Judith Bingham’s compositional voice is a distinctive one: her singer’s feeling for expressive melodic lines is complemented by a strong rhythmic and harmonic sense. Her music is never purely abstract in conception, but always shaped and coloured by extra-musical sources of inspiration – both from the natural world and from the world of arts and ideas. Her first commissions, in the 1970’s, were from the Finchley Children’s Music Group, the King’s Singers, and Peter Pears, but she also wrote 4 pieces for the newly formed Songmaker’s Almanac, and a string of chamber works for, amongst others, David Roblou, David Mason, Anton Weinberg, and the New London Consort, one of the first composers to write new music for medieval instruments. On joining the BBC Singers, she wrote a series of choral works, many of them based on texts compiled from disparate sources as an integral part of the compositional process. Several of these were for the BBC Singers, but there were also pieces for other professional, amateur and collegiate choirs, including Salt in the Blood, written for the BBC Symphony Chorus to perform at the 1995 Proms, a Magnificat and Nunc Dimittis for King’s College Cambridge, and diverse anthems and church works for the cathedrals of Winchester, Lichfield, Westminster Abbey, St John’s Cambridge, and more recently, Westminster Cathedral, Wells Cathedral and the Edington Festival. Commissions from American choirs included 3 works for the St. Louis Chamber Choir, the Episcopal Cathedral in Albuquerque, and many collaborations with Philip Brunelle and VocalEssence. However, her reputation was made by the performance of Chartres, a 40 minute work for large symphony orchestra, which was performed to great acclaim by the BBC Philharmonic under Jane Glover in 1994, and was recently conducted by James MacMillan in Liverpool Cathedral.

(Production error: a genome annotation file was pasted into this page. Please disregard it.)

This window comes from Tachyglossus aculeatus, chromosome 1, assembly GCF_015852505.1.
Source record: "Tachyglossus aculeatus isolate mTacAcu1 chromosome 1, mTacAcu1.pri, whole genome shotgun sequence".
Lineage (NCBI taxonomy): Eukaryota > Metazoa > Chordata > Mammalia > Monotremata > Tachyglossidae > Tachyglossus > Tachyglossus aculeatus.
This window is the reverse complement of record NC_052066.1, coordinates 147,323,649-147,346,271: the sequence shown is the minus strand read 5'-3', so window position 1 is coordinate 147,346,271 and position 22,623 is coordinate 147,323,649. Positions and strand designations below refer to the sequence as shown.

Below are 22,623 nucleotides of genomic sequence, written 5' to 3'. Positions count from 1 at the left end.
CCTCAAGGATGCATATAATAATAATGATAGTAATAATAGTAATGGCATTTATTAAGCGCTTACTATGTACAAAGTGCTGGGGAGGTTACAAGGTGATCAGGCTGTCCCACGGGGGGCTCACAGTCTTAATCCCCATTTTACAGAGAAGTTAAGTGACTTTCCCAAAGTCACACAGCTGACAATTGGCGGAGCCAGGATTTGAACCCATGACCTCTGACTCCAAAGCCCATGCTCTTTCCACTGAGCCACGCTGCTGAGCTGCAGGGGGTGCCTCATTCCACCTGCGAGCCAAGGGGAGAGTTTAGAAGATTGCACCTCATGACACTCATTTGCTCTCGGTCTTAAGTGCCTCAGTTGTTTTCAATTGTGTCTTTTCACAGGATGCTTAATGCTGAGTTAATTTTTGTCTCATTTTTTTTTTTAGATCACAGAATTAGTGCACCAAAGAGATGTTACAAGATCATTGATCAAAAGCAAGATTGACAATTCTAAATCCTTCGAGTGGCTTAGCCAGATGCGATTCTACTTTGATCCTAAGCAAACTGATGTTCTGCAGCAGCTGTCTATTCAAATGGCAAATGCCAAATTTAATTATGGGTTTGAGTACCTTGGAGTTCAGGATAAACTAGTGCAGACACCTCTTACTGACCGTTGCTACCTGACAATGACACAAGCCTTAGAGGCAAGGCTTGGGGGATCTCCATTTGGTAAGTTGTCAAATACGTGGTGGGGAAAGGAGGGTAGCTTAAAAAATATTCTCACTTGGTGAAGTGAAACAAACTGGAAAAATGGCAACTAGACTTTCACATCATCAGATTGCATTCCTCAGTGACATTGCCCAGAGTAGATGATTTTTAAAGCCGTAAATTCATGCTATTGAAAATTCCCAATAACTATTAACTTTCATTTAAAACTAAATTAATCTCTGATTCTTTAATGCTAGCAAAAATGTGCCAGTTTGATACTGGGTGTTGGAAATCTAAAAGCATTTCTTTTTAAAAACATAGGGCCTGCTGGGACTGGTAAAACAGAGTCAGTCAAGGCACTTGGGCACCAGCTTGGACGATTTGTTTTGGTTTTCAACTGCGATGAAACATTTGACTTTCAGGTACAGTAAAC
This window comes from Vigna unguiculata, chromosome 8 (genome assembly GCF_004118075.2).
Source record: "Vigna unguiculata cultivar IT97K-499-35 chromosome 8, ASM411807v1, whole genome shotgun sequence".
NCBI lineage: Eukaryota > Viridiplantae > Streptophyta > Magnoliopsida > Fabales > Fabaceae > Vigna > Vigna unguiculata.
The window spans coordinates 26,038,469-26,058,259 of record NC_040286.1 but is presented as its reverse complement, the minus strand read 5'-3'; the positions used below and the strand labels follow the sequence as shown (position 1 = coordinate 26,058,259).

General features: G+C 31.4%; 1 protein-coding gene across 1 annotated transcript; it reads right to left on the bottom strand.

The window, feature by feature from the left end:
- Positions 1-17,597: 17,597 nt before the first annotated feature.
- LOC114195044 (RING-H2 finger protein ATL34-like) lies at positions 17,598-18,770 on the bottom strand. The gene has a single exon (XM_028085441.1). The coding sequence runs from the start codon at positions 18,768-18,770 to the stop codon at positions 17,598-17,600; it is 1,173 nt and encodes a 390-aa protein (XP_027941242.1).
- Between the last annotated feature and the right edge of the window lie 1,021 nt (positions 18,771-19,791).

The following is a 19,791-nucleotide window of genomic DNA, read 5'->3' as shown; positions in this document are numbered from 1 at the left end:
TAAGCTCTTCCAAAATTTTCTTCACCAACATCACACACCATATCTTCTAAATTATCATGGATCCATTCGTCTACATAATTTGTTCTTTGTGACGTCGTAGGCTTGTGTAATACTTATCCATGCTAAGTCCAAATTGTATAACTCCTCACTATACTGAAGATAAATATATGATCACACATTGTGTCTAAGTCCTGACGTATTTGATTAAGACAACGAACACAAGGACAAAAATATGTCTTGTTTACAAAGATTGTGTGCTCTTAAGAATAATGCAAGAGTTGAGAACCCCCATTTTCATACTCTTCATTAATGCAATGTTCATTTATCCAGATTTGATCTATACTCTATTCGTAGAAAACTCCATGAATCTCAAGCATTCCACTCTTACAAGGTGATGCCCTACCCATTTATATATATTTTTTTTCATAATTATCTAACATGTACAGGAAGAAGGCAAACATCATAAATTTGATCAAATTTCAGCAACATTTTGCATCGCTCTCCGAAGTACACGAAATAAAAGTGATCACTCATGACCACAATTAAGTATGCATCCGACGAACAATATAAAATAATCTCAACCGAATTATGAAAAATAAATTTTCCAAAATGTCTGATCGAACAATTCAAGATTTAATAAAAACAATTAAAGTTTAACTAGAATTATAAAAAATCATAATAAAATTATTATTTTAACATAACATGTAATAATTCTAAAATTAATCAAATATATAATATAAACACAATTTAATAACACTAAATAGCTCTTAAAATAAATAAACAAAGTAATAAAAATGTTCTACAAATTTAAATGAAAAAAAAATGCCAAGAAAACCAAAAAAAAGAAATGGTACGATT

Although Bingham’s output is marked by the number and variety of its choral works, she has always been seen as an all-rounder, and the scope of her activities has included pieces for brass band (Prague was the first test piece for the regional championships to have been written by a woman), symphonic wind ensemble and various chamber groups and solo instruments, concertos for trumpet and bassoon, and several impressive works for large orchestra including Chartres (1988), recently chosen for the BBC/Royal Philharmonic Encore project, Beyond Redemption (1995) a BBC commission for the BBC Philharmonic, and The Temple at Karnak (1996). Recently she has written a series of works for solo organ, including Ancient Sunlight for Thomas Trotter’s 500th lunchtime recital in Birmingham, a short ballet for the Royal Ballet, and Down and Out for the Goldberg Ensemble and the tuba player James Gourlay.